Working alone is an excellent option for people who enjoy working at their own pace. It’s also a great alternative for those who prefer to be in a one-person team. Remote work has grown exponentially, up to 40% of Australian workers, especially in the last three years or so.

Good organisations have employee safety at the top of their priorities. After all, it is every employer’s duty, often with some legal responsibilities involved. Although workplace fatalities have decreased by 35% from 2012 to 2021, injury risks are still high, especially for lone workers. To combat the problem, reliable lone worker safety procedures and practices should be in place.

A variety of lone-worker safety monitoring technologies are out there to solidify the safety of a remote workplace. Each of these technologies has pros and cons, which we will explore so that you can choose and implement the most effective for you:

1. GPS Tracking Devices

When GPS was first introduced for worker safety monitoring, it was considered a significant breakthrough. Individuals, especially those working remotely, can be tracked even in areas with no cellular coverage and whilst on the move.


  • Get the real-time location of employees.
  • GPS devices can be useful for fleet management.
  • It’s easier to track and optimise routes to arrive at destinations quicker.
  • GPS can help make emergency responses more effective.


  • GPS tracking devices may be outside the budget of a small firm.
  • Signal disruptions can happen due to nearby radio band emissions, jamming, and space weather.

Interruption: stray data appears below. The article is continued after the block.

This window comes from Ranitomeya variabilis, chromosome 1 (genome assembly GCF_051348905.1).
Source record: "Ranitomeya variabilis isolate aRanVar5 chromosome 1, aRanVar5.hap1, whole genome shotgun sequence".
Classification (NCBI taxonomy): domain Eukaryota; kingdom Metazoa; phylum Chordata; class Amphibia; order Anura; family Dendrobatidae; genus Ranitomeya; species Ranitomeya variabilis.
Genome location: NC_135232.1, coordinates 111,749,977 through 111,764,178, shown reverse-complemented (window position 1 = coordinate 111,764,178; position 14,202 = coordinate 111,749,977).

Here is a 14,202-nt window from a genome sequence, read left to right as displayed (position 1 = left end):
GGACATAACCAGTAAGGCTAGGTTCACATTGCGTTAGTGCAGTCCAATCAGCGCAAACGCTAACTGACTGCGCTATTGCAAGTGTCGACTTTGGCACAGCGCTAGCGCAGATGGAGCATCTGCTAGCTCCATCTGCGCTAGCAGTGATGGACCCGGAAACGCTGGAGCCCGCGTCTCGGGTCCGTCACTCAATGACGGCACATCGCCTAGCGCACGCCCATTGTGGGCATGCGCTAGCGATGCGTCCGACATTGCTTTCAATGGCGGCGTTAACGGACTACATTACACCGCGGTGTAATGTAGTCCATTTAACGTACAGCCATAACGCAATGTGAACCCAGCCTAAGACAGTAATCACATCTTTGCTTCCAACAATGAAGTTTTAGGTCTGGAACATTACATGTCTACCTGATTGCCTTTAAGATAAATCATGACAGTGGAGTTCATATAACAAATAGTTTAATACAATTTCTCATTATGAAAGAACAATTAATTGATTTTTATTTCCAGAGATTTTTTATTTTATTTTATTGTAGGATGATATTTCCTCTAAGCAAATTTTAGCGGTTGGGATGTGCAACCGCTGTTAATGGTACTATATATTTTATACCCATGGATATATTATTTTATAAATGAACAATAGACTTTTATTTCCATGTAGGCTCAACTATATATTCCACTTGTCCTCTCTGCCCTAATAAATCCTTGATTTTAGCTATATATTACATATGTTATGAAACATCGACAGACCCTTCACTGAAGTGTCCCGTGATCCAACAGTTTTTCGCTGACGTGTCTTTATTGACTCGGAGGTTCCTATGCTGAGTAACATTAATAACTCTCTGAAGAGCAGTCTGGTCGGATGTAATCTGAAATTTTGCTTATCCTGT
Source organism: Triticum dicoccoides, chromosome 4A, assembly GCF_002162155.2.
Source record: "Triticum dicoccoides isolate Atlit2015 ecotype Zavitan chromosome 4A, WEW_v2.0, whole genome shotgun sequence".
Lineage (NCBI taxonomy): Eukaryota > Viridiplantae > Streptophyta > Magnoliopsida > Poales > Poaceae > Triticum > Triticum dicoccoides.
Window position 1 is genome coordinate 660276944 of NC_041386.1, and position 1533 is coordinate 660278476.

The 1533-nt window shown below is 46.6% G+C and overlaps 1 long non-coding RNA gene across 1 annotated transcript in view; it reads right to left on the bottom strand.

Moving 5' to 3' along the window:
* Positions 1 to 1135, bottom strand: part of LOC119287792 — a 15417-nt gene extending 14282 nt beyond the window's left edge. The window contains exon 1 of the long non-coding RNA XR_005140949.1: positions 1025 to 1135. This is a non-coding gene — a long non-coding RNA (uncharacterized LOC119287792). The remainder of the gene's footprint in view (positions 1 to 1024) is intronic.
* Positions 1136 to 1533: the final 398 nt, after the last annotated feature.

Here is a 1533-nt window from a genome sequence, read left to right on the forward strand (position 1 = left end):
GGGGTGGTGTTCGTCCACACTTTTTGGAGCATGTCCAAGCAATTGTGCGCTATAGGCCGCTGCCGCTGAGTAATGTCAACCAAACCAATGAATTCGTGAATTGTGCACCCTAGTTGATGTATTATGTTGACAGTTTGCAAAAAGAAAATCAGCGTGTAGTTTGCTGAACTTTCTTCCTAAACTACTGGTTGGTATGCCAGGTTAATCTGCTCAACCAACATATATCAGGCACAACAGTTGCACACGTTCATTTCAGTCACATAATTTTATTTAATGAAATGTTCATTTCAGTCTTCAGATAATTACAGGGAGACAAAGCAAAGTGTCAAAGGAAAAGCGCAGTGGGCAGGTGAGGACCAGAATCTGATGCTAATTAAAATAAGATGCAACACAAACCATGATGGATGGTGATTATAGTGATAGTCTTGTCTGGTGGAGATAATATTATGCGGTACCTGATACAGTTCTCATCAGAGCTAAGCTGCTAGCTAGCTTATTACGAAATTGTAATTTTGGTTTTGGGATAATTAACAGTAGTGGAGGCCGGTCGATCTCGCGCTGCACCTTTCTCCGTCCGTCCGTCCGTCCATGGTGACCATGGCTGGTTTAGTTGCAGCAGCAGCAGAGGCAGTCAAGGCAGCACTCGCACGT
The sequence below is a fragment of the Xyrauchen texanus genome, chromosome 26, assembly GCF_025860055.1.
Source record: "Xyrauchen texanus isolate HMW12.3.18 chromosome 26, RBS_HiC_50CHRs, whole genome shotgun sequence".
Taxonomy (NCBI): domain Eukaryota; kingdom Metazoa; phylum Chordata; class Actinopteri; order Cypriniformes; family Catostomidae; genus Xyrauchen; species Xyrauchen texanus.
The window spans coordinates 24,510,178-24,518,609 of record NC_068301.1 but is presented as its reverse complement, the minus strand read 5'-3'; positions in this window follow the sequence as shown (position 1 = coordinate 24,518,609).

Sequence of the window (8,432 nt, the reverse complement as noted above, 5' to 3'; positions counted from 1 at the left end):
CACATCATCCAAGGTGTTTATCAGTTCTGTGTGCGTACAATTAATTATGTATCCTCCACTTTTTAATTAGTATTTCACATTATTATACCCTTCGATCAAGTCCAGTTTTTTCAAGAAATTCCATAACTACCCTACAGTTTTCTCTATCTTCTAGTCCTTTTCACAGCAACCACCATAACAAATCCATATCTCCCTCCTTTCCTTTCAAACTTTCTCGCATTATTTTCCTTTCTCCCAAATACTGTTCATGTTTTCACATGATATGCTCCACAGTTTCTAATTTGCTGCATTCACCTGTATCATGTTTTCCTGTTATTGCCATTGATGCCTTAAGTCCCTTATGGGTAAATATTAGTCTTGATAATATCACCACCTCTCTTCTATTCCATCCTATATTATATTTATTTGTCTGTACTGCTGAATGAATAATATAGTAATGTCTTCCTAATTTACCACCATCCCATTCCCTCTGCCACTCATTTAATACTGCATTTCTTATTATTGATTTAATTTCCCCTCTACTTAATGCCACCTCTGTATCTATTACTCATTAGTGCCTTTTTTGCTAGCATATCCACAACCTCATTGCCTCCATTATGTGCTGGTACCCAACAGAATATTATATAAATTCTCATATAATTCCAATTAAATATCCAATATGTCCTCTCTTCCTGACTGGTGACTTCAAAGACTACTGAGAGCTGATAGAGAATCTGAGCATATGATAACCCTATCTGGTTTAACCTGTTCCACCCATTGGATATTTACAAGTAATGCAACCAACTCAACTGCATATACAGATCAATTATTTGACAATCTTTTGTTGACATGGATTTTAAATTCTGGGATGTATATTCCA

• Although GPS is accessible worldwide, some indoor spaces may block the technology from working properly.

GPS tracking devices are useful in tracking the real-time location of your employees. They can be used to track routes and mileage, and even confirm work hours from a remote/central area. GPS devices can supplement safety protocols for employees who need to travel or have projects in hazardous conditions.

2. Mobile Apps

Different safety apps offer specific functionalities, such as meeting compliance regulations and providing alert systems for employees. Some allow check-in and check-out logs, which many employers use to monitor workers.


  • Mobile apps are generally user-friendly – no need for confusing, long-winded tutorials.
  • You can integrate mobile apps with other systems.
  • Employees can retrieve the information they require in real-time.


  • Many mobile apps rely on the Internet and cellular service.
  • Not all work environments can benefit from mobile apps, even those designed for their specific industry.
  • Some worker safety apps are free but offer basic monitoring capabilities. You need to pay subscription fees to access premium features.

Mobile apps are useful but may not be enough when used alone in emergencies. Some alert apps are unreliable. Also, it may be difficult for an employee to reach for their phone, unlock it, open the app, and press the panic button.

App satelite view

3. Panic Buttons

Speaking of the panic button, why not use one for your lone workers? It is an unobtrusive wearable device that employees can press to signal employers or other workers that they are in an emergency.


  • Panic buttons are straightforward devices. Just tell your employees to press for help.
  • The device does not interfere with any activity, including running around.